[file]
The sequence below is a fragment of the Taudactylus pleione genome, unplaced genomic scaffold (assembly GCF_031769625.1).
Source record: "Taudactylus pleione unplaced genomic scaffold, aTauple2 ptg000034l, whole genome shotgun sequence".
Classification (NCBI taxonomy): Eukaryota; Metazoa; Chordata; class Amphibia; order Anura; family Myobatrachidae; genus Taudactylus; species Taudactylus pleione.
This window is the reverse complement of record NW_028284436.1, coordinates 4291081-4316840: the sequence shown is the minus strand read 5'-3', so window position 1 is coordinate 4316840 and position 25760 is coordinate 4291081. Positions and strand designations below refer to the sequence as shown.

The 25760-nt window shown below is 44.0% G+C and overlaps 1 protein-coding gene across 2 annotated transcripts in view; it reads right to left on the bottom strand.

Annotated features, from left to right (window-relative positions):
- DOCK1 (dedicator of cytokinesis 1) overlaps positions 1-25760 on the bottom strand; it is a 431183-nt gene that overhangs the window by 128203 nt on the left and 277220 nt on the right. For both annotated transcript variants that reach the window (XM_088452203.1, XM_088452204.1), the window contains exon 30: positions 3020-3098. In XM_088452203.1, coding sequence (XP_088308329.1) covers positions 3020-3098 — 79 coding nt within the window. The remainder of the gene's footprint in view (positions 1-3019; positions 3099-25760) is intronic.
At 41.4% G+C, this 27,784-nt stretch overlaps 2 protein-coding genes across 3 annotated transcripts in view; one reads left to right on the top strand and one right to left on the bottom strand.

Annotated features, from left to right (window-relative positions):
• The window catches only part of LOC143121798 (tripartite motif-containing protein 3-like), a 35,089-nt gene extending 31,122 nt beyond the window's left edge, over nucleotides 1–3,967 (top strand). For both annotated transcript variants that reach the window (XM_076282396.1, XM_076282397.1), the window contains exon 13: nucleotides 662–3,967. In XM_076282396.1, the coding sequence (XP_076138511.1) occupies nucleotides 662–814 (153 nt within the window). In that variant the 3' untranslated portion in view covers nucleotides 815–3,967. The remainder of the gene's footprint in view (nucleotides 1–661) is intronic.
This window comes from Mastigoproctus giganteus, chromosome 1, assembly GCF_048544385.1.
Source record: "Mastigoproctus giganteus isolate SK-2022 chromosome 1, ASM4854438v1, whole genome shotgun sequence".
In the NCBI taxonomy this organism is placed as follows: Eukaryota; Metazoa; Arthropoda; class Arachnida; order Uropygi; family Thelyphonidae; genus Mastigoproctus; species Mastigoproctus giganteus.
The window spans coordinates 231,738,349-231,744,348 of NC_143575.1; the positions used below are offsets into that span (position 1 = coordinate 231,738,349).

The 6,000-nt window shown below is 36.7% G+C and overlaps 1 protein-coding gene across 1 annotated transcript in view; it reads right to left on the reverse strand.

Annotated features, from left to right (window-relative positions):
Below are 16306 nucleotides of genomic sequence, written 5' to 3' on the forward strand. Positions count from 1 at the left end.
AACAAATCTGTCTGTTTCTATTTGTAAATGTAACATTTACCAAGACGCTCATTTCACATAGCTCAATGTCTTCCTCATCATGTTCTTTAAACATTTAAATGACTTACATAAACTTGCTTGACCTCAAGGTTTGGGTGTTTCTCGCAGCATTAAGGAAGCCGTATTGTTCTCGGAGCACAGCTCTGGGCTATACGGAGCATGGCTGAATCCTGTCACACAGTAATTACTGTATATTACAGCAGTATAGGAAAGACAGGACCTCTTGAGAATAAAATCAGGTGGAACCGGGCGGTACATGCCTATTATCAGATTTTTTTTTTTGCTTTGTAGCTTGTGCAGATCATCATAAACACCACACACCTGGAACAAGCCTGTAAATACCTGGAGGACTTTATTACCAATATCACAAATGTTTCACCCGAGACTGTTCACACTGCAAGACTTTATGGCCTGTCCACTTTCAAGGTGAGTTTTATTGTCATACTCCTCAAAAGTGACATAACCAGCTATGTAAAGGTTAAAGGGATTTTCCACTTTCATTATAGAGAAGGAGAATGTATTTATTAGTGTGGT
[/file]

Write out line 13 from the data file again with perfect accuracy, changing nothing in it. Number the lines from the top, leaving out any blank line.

In the NCBI taxonomy this organism is placed as follows: Eukaryota; Metazoa; Arthropoda; class Arachnida; order Uropygi; family Thelyphonidae; genus Mastigoproctus; species Mastigoproctus giganteus.